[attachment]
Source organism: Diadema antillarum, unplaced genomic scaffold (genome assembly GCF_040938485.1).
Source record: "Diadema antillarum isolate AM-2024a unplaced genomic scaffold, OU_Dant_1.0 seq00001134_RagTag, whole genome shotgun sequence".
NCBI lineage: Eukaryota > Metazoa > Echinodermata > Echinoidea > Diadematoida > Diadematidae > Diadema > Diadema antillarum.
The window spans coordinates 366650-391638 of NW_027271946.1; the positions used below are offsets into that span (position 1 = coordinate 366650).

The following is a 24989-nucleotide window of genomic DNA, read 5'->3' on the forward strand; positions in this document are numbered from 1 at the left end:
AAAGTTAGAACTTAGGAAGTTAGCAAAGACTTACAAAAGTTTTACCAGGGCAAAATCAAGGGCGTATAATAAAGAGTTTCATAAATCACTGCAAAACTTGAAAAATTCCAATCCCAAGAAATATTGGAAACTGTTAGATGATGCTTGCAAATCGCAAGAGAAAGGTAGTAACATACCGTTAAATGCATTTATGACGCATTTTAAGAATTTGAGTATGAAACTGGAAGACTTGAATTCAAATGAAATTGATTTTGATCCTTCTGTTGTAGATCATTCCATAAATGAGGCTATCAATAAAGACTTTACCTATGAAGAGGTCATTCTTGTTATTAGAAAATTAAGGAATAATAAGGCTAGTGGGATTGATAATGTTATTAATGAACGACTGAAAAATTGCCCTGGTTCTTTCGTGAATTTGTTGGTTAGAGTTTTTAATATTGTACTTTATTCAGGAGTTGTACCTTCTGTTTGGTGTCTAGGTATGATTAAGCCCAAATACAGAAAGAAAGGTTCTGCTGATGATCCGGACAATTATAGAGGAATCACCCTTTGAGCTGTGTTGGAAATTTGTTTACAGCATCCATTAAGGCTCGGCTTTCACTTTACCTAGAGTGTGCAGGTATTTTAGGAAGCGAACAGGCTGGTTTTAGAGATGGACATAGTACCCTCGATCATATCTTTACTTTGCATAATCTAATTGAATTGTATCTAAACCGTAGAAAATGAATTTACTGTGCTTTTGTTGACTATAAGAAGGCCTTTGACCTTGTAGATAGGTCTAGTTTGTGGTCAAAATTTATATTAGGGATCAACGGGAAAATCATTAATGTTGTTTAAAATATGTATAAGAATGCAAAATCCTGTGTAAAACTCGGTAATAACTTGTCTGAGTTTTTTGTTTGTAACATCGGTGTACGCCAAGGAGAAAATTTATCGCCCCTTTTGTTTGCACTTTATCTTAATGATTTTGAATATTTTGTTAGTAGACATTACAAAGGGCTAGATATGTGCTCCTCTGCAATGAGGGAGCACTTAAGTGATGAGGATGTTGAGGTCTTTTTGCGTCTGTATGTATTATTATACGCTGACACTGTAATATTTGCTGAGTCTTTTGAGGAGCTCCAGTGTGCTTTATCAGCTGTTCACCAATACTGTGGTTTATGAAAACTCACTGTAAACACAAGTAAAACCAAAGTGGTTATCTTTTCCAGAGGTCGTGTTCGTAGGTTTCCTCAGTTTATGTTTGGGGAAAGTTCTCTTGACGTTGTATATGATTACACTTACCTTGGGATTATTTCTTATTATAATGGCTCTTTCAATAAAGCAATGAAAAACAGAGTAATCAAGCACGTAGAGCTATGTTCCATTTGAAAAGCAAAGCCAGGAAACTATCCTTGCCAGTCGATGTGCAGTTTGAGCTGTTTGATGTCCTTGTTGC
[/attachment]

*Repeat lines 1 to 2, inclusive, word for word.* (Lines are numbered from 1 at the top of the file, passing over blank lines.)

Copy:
Source organism: Diadema antillarum, unplaced genomic scaffold (genome assembly GCF_040938485.1).
Source record: "Diadema antillarum isolate AM-2024a unplaced genomic scaffold, OU_Dant_1.0 seq00001134_RagTag, whole genome shotgun sequence".